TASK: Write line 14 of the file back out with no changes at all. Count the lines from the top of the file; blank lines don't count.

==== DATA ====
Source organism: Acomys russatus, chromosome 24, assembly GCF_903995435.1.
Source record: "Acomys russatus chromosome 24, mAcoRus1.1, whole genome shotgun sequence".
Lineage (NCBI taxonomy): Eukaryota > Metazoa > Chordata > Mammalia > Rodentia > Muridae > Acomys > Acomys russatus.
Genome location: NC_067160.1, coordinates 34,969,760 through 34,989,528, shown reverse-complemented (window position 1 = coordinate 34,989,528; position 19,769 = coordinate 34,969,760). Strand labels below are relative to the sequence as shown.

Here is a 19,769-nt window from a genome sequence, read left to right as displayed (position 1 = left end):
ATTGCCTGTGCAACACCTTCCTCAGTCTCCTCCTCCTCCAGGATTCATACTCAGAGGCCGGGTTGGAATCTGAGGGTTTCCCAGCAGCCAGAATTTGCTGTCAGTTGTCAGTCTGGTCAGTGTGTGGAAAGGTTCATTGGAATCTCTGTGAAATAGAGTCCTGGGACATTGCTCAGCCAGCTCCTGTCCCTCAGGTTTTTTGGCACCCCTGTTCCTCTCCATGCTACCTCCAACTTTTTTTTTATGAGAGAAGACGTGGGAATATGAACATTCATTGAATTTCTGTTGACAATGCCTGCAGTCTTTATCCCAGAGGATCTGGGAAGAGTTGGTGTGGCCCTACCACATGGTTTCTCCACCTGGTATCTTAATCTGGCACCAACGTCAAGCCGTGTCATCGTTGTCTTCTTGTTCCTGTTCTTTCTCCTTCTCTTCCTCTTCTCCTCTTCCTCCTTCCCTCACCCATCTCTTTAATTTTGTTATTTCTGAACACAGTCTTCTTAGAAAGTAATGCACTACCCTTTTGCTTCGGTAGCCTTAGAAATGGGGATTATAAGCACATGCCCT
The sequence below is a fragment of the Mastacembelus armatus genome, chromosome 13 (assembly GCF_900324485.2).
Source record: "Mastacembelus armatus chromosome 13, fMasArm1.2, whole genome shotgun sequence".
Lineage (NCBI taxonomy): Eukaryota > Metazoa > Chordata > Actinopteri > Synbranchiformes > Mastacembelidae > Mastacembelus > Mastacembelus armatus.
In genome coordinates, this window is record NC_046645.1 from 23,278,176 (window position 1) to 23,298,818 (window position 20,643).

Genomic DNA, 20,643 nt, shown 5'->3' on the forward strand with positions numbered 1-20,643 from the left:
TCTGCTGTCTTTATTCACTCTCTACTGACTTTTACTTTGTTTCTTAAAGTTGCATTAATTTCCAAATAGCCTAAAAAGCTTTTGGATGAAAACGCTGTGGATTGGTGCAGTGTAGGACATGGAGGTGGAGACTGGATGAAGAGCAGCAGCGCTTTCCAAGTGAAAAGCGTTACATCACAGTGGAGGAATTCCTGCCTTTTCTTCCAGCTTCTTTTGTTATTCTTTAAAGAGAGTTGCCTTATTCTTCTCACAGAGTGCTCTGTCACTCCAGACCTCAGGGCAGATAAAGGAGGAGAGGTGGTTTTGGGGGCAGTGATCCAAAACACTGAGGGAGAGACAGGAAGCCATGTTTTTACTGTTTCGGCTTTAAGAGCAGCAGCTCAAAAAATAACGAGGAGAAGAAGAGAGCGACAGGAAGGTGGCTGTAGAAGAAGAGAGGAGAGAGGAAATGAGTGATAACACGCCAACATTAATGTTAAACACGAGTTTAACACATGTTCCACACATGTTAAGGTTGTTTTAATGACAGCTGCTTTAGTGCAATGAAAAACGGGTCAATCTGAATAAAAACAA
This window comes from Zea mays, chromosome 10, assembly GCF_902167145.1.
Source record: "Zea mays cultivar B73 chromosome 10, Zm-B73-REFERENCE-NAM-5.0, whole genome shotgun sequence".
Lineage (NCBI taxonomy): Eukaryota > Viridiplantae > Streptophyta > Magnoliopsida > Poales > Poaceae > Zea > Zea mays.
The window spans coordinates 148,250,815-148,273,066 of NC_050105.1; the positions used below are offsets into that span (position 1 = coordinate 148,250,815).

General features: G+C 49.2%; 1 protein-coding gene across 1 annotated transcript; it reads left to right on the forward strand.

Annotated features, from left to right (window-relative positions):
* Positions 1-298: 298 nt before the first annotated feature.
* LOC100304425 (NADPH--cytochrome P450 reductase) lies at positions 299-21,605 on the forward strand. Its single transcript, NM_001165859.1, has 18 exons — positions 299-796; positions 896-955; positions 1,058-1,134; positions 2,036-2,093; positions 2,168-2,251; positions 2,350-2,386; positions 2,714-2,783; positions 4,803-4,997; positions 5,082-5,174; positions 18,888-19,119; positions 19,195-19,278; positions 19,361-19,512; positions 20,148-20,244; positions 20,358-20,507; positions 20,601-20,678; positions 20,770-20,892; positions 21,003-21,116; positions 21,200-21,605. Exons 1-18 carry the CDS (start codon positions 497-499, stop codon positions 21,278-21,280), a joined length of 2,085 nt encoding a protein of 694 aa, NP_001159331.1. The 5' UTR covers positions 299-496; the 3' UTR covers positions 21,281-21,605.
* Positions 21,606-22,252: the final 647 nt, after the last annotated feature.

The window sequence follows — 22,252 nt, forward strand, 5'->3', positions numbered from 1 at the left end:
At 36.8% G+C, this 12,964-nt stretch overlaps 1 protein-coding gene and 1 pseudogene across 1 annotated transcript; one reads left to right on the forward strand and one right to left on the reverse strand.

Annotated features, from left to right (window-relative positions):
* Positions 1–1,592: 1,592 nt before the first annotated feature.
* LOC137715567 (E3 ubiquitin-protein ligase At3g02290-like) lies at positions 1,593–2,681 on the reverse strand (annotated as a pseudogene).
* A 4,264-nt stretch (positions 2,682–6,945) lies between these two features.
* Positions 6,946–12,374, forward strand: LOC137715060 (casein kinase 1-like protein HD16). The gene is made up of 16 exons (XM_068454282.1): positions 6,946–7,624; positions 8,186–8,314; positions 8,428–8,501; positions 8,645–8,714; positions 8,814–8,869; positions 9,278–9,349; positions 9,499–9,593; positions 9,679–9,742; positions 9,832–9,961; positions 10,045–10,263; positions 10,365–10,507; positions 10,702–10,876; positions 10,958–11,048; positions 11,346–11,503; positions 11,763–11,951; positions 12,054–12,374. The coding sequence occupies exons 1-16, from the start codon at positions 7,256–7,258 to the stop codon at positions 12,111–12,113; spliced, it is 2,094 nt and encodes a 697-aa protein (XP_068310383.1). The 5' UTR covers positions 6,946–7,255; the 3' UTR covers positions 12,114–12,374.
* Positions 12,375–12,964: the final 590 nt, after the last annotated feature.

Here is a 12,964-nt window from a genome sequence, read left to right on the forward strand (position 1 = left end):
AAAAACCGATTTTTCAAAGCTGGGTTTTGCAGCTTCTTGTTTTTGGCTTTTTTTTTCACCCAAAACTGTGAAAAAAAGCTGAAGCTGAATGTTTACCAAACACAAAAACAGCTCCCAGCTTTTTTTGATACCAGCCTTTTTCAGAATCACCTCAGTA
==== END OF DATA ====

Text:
Source record: "Zea mays cultivar B73 chromosome 10, Zm-B73-REFERENCE-NAM-5.0, whole genome shotgun sequence".